Now that the Supreme Court
has spoken its mind on the matter of adjusted gross revenue
(AGR) dues from major telecommunication companies to the government in return for their spectrum, the ball is in the government’s court — specifically, of the Department of Telecommunications (DoT). Overlooking the well-reasoned plea that the companies be given 20 years to pay their dues — after all, such tenors are not uncommon in infrastructure sectors — the court decided on a 10-year payment schedule again. That at least provides some respite for the debt-burdened players such as Bharti Airtel and Vodafone Idea. Some companies have interpreted the judgment to say that they now have till March 2022 to pay their first instalment, as at least 10 per cent of their “total dues” have already been paid to the government. But the DoT has reportedly sought legal opinion
as to whether it should force companies to pay 10 per cent of their remaining dues this financial year.
It is important that the government should now take a step back and realise that forcing revenues out of cash-strapped companies in an infrastructure sector during a pandemic year is the worst possible strategy. It is short-sighted from the point of view of development; it is short-sighted from the point of view of consumer welfare; and it is short-sighted from the perspective of good fiscal management. The government must take a call — at the highest political level, alongside proper legislation, if necessary, to ensure there are no further legal issues — to protect the telecom sector while it undergoes the necessary churn, reorganisation, and a remaking of its business model that accompanies such crises as the economy is currently undergoing. The future of India’s economy will be largely digital. It is vital that enough healthy players survive this period of churn so that a consumer-focused and competitive sector develops. It is also essential that investors retain confidence in the sector, in order to ensure that capital continues to flow into it, given the scale of investment that will be needed to upgrade connectivity to the technological frontier.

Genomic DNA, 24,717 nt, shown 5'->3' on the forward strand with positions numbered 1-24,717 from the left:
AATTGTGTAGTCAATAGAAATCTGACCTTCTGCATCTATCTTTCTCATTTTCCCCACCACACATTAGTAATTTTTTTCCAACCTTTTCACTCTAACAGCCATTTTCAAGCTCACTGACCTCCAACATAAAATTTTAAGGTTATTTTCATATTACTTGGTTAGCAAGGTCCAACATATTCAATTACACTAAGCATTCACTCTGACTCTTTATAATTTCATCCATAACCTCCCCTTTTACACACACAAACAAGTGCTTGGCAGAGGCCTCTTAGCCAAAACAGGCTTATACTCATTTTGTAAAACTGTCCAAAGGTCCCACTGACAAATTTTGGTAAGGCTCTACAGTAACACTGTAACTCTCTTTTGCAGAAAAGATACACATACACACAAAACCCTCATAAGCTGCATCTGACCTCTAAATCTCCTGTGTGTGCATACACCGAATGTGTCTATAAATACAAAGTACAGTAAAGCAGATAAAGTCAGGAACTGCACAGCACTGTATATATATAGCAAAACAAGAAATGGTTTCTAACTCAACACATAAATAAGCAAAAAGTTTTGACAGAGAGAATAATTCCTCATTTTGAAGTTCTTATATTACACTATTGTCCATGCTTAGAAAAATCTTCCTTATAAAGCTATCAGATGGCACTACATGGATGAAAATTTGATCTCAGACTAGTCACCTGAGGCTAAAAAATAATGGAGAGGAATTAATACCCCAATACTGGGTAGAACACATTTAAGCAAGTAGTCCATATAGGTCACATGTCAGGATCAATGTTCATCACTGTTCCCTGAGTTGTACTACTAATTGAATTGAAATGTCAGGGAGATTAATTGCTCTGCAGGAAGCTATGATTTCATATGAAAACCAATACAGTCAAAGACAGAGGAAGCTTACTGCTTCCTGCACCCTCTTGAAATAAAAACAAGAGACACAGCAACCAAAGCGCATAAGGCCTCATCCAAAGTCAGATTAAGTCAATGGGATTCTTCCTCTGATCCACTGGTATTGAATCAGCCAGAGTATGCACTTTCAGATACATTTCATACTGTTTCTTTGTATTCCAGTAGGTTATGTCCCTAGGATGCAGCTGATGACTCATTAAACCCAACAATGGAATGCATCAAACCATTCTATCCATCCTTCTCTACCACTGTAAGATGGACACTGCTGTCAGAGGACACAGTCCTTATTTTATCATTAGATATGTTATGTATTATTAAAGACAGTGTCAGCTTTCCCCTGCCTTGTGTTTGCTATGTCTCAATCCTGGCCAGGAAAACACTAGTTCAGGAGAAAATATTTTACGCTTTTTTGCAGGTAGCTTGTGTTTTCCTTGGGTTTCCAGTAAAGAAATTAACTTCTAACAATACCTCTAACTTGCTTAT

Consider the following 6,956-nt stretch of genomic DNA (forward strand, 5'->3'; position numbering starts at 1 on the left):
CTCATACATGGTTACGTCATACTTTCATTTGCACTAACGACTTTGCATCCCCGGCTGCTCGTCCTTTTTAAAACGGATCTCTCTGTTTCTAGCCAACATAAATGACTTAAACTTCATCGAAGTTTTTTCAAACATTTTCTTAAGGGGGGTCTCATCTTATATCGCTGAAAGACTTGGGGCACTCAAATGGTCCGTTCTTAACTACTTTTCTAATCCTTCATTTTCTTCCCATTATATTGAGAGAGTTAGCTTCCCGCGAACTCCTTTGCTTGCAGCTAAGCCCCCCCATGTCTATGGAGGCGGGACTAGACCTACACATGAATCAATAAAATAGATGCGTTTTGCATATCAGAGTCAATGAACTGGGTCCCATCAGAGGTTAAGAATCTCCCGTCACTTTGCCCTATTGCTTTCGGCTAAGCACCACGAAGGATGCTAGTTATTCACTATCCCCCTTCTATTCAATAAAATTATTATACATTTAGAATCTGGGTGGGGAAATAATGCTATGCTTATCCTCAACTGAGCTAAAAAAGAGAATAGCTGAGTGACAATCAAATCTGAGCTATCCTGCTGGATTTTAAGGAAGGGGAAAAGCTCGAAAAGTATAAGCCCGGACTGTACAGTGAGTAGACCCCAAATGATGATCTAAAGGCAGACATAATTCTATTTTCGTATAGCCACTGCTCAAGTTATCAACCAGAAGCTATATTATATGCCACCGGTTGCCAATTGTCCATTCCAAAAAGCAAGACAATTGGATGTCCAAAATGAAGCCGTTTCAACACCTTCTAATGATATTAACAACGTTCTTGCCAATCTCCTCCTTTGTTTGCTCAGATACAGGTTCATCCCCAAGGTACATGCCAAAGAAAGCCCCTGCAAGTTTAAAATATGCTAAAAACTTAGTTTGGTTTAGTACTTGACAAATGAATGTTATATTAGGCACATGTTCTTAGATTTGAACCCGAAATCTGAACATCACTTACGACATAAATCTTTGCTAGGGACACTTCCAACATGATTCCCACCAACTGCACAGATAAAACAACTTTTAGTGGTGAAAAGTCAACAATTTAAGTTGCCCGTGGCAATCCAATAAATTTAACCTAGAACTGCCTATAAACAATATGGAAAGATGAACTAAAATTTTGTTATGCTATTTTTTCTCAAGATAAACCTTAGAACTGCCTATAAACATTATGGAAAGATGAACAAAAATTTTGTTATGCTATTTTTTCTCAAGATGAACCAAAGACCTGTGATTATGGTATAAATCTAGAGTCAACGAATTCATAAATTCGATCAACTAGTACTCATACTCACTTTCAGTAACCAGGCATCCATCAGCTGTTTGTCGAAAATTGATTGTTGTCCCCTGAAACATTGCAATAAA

This will require a complete change of attitude from the executive. The tendency to look at telecom spectrum solely as a source of revenue must be replaced with a more enlightened and broader outlook. It is not property to be rented out in service of the government; it is a public good, of which the government is the steward. Spectrum should thus be used as a prod to develop infrastructure and create consumer value and productivity improvement. Certainly, the over-dependence on telecom fees to pad out the numbers in the Union Budget must end — it has already led to the fiscal arithmetic being deemed less than credible by analysts, to the detriment of bond yields and broader confidence in the government. The time to take money out of the sector is when it is making profit, or specific companies or individuals are making windfall gains. It is not when the broader economy is in a crisis, and needs a working telecom sector just to survive. A far-sighted government with the national interest in mind would determine that sectoral health, not its own revenue, is the major priority at this moment.